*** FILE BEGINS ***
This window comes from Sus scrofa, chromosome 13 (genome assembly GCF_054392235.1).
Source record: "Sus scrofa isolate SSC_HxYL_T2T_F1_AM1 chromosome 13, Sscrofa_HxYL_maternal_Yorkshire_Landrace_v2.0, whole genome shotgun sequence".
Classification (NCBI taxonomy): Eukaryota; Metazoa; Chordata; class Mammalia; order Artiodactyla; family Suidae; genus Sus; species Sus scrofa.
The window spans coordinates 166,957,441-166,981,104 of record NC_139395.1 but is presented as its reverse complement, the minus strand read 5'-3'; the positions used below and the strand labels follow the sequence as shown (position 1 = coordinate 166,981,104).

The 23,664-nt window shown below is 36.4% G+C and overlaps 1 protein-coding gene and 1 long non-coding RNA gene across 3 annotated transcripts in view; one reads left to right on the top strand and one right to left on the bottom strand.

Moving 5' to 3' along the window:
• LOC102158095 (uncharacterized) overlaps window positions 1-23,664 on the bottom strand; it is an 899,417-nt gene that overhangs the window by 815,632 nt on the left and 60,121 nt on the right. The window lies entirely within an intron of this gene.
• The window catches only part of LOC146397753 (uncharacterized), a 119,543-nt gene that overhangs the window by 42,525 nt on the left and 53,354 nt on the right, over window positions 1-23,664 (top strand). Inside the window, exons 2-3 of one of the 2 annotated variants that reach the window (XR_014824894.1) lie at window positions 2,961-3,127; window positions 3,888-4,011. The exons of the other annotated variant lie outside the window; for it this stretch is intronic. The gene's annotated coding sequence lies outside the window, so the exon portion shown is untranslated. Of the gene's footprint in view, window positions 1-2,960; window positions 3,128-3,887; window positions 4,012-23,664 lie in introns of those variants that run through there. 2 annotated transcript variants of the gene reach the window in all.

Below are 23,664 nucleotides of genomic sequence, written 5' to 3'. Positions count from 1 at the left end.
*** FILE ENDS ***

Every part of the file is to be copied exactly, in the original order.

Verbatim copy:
This window comes from Sus scrofa, chromosome 13 (genome assembly GCF_054392235.1).
Source record: "Sus scrofa isolate SSC_HxYL_T2T_F1_AM1 chromosome 13, Sscrofa_HxYL_maternal_Yorkshire_Landrace_v2.0, whole genome shotgun sequence".
Classification (NCBI taxonomy): Eukaryota; Metazoa; Chordata; class Mammalia; order Artiodactyla; family Suidae; genus Sus; species Sus scrofa.
The window spans coordinates 166,957,441-166,981,104 of record NC_139395.1 but is presented as its reverse complement, the minus strand read 5'-3'; the positions used below and the strand labels follow the sequence as shown (position 1 = coordinate 166,981,104).

The 23,664-nt window shown below is 36.4% G+C and overlaps 1 protein-coding gene and 1 long non-coding RNA gene across 3 annotated transcripts in view; one reads left to right on the top strand and one right to left on the bottom strand.

Moving 5' to 3' along the window:
• LOC102158095 (uncharacterized) overlaps window positions 1-23,664 on the bottom strand; it is an 899,417-nt gene that overhangs the window by 815,632 nt on the left and 60,121 nt on the right. The window lies entirely within an intron of this gene.
• The window catches only part of LOC146397753 (uncharacterized), a 119,543-nt gene that overhangs the window by 42,525 nt on the left and 53,354 nt on the right, over window positions 1-23,664 (top strand). Inside the window, exons 2-3 of one of the 2 annotated variants that reach the window (XR_014824894.1) lie at window positions 2,961-3,127; window positions 3,888-4,011. The exons of the other annotated variant lie outside the window; for it this stretch is intronic. The gene's annotated coding sequence lies outside the window, so the exon portion shown is untranslated. Of the gene's footprint in view, window positions 1-2,960; window positions 3,128-3,887; window positions 4,012-23,664 lie in introns of those variants that run through there. 2 annotated transcript variants of the gene reach the window in all.

Below are 23,664 nucleotides of genomic sequence, written 5' to 3'. Positions count from 1 at the left end.